Beep! Beep! Beep! Groggily I roll over in the dark and squint at the clock. 6:01 AM. An early start. I stumble out of bed, wash up, and get dressed (rather conservatively I might add) and haul my suitcase to the steps of PGP where the coach is waiting. As the inertia of sleep wears off I get more and more excited. Today is going to be a big day. Look out Malaysia, here SEAS comes!
Less than three hours after departure the group has made it past two Immigration/Customs checkpoints and we are well on our way to the capital of Malaysia, Kuala Lampur. As soon as we cross the Straits of Jahor, the tiny body of water separating Singapore and Malaysia, there is a stark difference between the two countries. Whereas in Singapore the landscape is populated by high rise after high rise, rural Malaysia is nothing but green in every direction, speckled intermittedly by a few small homes. Our expert tour guide Eddie, a Malaysian citizen of Chinese descent, gives us some background on the region, from geography to demographics and local customs.
Our first stop along the way is Putrajaya, a modern construct of impressive government buildings and royal houses. The architecture here is breathtaking. Set along a bright blue waterway, the edifices blend key components of Islamic architecture such as pointed arches, voluminous domes, and graceful Arabic calligraphy and arabesques for ornamentation. This was not what I expected from Malaysia. To put it gently, from what I’d heard I envisioned it would be more “rustic” than this out of place and artificial city. It was a clear departure from the undeveloped and agricultural areas we passed while on the highway. The striking contrast between modern and traditional, luxury and squalor that I initially observed here would reoccur for the remainder of the sojourn.
By early evening we reached the day’s destination. Kuala Lampur. The grandeur of the king’s palace (think a tropical style Buckingham Palace armed guards and all) and the sheer verticality of the Petronas towers contrasted with the gritty, aggressive, and overwhelming atmosphere of Chinatown all leave me with a certain disquietude. Nothing yet that I’ve seen in KL is natural, comfortable, or clean—save the king’s precisely manicured lawns. By the next morning I am beginning to pinpoint the source of my unease about KL. A rather humbling visit with a few Non-governmental Organizations active in and around the capital illuminates some of the religious, ethnic, and socio-economic tensions that exist in this country. The very presence of these NGO’s signifies social discontent, exactly what I felt on the streets of KL late at night. Before I left for Malaysia, I was ready for a change of scenery from the environs of PGP and the NUS campus. Now I’m beginning to miss Singapore. This city is a little scary.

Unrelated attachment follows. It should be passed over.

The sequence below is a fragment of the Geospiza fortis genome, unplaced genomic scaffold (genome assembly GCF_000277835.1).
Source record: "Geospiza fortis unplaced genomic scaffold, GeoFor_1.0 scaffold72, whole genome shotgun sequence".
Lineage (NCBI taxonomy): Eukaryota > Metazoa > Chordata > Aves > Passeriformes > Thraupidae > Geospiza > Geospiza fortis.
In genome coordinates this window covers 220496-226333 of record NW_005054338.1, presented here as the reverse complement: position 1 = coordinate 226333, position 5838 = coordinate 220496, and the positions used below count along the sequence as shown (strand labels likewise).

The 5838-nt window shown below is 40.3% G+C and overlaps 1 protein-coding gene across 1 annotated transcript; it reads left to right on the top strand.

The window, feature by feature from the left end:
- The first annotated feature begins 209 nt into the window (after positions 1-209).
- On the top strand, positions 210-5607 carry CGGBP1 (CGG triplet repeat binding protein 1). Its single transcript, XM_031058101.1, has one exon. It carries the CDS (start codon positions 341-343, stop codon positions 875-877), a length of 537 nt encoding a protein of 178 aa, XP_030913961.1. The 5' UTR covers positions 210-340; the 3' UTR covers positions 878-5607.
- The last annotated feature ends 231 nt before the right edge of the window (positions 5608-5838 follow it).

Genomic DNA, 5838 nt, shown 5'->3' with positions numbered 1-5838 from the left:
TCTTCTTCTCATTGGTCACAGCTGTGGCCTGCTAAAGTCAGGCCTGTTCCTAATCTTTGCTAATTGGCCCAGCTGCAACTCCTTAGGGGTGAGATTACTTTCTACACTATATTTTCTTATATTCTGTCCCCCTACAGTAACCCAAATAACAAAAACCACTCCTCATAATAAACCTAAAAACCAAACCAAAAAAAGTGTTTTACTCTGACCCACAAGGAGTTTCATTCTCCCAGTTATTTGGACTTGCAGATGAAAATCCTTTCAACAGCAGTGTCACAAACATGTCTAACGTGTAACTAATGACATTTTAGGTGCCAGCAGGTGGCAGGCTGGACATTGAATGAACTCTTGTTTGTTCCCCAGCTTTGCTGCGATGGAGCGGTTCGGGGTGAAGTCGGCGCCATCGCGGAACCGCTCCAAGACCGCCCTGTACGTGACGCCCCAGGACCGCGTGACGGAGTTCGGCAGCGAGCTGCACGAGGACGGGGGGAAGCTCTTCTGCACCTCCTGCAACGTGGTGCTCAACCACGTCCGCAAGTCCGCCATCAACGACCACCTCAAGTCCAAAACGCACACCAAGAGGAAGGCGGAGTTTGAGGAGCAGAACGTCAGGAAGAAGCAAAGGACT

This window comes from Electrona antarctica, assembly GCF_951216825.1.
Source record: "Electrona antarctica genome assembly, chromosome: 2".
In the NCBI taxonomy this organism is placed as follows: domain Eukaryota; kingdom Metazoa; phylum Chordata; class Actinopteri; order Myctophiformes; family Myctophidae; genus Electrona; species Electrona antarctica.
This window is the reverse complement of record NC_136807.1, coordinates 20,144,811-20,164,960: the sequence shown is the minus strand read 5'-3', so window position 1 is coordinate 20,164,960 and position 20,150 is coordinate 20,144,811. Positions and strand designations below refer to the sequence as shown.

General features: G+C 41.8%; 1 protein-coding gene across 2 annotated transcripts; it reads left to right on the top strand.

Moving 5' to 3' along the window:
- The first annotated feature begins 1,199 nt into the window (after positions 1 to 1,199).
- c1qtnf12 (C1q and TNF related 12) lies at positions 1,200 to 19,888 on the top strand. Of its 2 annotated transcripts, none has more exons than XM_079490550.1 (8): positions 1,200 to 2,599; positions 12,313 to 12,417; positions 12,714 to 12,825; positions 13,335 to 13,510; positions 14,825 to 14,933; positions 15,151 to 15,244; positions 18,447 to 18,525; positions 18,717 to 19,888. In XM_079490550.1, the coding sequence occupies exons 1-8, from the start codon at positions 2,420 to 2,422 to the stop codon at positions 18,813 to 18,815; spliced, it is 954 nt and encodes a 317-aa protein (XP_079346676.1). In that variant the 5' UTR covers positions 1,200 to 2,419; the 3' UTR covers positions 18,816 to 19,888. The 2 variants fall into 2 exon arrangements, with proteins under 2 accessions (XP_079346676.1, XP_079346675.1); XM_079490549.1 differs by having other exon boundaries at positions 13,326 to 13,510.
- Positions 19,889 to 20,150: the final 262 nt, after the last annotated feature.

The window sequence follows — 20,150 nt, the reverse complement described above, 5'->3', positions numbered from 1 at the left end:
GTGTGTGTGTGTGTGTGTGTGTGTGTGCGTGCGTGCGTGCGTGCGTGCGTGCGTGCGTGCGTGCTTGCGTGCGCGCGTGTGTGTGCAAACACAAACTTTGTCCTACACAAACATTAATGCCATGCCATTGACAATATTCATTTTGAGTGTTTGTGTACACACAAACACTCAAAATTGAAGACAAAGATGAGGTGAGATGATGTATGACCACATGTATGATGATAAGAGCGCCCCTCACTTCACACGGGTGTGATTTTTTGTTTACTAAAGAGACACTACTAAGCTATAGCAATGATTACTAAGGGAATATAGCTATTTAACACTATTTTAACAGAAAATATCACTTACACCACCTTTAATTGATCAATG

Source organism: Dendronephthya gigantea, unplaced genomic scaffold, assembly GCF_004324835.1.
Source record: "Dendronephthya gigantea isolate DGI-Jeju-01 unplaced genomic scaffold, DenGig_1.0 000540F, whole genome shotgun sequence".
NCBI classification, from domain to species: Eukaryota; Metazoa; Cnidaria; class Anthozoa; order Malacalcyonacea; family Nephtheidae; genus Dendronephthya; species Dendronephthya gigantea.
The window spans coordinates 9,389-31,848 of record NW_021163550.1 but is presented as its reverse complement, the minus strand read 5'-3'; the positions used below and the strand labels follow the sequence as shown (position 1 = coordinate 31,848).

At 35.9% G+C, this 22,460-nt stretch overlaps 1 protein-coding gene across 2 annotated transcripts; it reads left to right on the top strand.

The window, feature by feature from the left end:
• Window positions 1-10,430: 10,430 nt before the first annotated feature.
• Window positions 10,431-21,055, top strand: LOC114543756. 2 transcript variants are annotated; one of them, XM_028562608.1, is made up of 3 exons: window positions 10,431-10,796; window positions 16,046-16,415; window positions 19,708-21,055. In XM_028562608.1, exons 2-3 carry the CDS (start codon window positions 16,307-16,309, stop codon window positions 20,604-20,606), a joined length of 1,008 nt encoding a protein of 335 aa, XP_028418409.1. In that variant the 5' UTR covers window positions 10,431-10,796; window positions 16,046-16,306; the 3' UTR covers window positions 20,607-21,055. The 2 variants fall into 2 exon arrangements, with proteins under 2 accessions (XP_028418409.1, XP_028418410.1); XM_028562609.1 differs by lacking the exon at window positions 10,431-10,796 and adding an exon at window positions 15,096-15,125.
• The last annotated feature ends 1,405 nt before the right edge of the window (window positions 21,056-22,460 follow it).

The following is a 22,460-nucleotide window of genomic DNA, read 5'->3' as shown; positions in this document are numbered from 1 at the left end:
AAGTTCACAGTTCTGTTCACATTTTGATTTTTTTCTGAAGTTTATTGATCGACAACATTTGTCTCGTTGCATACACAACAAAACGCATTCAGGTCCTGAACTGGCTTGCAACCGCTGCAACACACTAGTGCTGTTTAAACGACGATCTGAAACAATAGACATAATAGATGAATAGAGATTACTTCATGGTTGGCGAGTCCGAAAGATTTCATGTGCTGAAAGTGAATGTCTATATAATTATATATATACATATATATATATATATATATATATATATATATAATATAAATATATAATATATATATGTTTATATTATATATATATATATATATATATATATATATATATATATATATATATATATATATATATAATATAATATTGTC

To my relief, the next two days present a complete contrast to the city. We ride into the night to Taman Negara National Park, a nature preserve in Malaysia’s rainforest. When the coach makes sit as far as it can, we dismount and travel across the Sembai Tembeling to our resort in tiny motor boats, carrying our luggage and all. Daylight revels the resort to be a charming collection of dark wooden bungalows, complete with a smattering of hungry monkeys, wild boars, tropical birds, geckoes, and the curious mousedeer. After the thrilling canopy walk high above the treetops of the rainforest, a strenuous hike to point Bukit Teriseki, and a languorous boat ride down the river, relaxation begins to set in. Only the whir of motor boat serves as a reminder of modernity in this far away emerald oasis. Everything here appears ancient, organic, and untouched. Reluctantly, we said goodbye to Taman Negara the next morning, just as the gray mist began to life from over the treetops. With that, the spellbinding beauty of the rainforest was lifted, and we were carried down narrow and bumpy roads to Malacca.
Traffic jam. UGGGGHH! En route to Malacca on the southwestern coast of the Malay Peninsula by way of KL we encountered midday congestion. The longer I sat in traffic, amidst a glimmering sea of cars and taxis the more I missed Taman Negara. Our reprieve from the hustle and bustle of the city and the impatient atmosphere was too short-lived. By dinner time our coach pilot had deftly navigated through the traffic and steered us right into the heart of Malacca. A colonial port city, rich with local color and European influence of the Dutch and Portuguese, Malacca has charm and character. The rhythm of the city was slower and calmer. Immediately, the group felt more comfortable here than in KL. That night marked the opening of an annual street festival in Malacca and our group decided to join in the festivities by celebrating Caroline Fisher’s birthday at a Portuguese restaurant, with cake and Spanish guitar included! Between dinner and souvenir shopping at the night market in close proximity to the hotel, that evening was the best night I had in Malaysia.
The next morning marked our return date to Singapore. Our stay in Malaysia was brief, jumping around from place to place, but I was glad to have a taste of life across the Straits. I think it afforded everyone a more realistic representation of South East Asia as a whole than does the cosmopolitan anomaly of Singapore. Even so, I was ready to go back to PGP, ready to recuperate from the busy schedule, ready to stretch my legs after hours of bus rides. Contented that I had opened myself up to new experiences and had visited new places I laid my head down on my pillow, conjured up the feelings of contentedness and peace I experienced on the boat ride and drifted off to sleep.